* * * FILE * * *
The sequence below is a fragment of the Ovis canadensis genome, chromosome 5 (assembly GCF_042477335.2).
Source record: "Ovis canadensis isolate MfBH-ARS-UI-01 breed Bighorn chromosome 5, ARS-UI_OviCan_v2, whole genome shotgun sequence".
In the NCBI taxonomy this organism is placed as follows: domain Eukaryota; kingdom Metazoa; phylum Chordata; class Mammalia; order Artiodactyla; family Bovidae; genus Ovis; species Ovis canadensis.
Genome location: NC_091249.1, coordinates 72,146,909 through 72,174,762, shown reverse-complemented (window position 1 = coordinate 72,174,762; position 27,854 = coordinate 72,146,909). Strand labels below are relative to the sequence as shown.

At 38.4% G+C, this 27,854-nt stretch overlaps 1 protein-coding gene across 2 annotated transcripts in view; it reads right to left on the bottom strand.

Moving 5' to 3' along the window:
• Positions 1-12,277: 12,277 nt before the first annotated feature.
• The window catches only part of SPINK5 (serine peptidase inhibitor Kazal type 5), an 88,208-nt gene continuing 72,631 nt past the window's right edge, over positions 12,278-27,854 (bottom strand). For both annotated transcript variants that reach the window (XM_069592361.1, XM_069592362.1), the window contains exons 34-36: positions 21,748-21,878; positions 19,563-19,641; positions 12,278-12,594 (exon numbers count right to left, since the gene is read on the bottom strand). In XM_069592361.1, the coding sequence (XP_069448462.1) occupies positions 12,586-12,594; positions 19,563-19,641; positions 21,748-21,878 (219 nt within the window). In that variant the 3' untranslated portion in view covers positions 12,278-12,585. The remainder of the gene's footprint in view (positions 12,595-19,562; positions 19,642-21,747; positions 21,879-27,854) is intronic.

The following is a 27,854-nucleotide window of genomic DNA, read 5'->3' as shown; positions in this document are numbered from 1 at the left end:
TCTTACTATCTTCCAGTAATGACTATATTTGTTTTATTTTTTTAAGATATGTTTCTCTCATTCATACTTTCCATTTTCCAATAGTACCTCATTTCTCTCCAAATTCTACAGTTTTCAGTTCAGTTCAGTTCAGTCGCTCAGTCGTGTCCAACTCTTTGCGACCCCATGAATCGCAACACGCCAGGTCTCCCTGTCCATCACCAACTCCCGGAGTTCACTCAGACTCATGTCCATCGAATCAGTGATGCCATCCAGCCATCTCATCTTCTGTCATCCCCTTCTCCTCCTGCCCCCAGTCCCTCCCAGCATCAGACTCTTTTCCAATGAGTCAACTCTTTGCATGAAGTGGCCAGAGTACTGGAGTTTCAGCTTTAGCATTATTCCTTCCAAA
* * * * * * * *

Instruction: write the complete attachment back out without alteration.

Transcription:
The sequence below is a fragment of the Ovis canadensis genome, chromosome 5 (assembly GCF_042477335.2).
Source record: "Ovis canadensis isolate MfBH-ARS-UI-01 breed Bighorn chromosome 5, ARS-UI_OviCan_v2, whole genome shotgun sequence".
In the NCBI taxonomy this organism is placed as follows: domain Eukaryota; kingdom Metazoa; phylum Chordata; class Mammalia; order Artiodactyla; family Bovidae; genus Ovis; species Ovis canadensis.
Genome location: NC_091249.1, coordinates 72,146,909 through 72,174,762, shown reverse-complemented (window position 1 = coordinate 72,174,762; position 27,854 = coordinate 72,146,909). Strand labels below are relative to the sequence as shown.

At 38.4% G+C, this 27,854-nt stretch overlaps 1 protein-coding gene across 2 annotated transcripts in view; it reads right to left on the bottom strand.

Moving 5' to 3' along the window:
• Positions 1-12,277: 12,277 nt before the first annotated feature.
• The window catches only part of SPINK5 (serine peptidase inhibitor Kazal type 5), an 88,208-nt gene continuing 72,631 nt past the window's right edge, over positions 12,278-27,854 (bottom strand). For both annotated transcript variants that reach the window (XM_069592361.1, XM_069592362.1), the window contains exons 34-36: positions 21,748-21,878; positions 19,563-19,641; positions 12,278-12,594 (exon numbers count right to left, since the gene is read on the bottom strand). In XM_069592361.1, the coding sequence (XP_069448462.1) occupies positions 12,586-12,594; positions 19,563-19,641; positions 21,748-21,878 (219 nt within the window). In that variant the 3' untranslated portion in view covers positions 12,278-12,585. The remainder of the gene's footprint in view (positions 12,595-19,562; positions 19,642-21,747; positions 21,879-27,854) is intronic.

The following is a 27,854-nucleotide window of genomic DNA, read 5'->3' as shown; positions in this document are numbered from 1 at the left end:
TCTTACTATCTTCCAGTAATGACTATATTTGTTTTATTTTTTTAAGATATGTTTCTCTCATTCATACTTTCCATTTTCCAATAGTACCTCATTTCTCTCCAAATTCTACAGTTTTCAGTTCAGTTCAGTTCAGTCGCTCAGTCGTGTCCAACTCTTTGCGACCCCATGAATCGCAACACGCCAGGTCTCCCTGTCCATCACCAACTCCCGGAGTTCACTCAGACTCATGTCCATCGAATCAGTGATGCCATCCAGCCATCTCATCTTCTGTCATCCCCTTCTCCTCCTGCCCCCAGTCCCTCCCAGCATCAGACTCTTTTCCAATGAGTCAACTCTTTGCATGAAGTGGCCAGAGTACTGGAGTTTCAGCTTTAGCATTATTCCTTCCAAA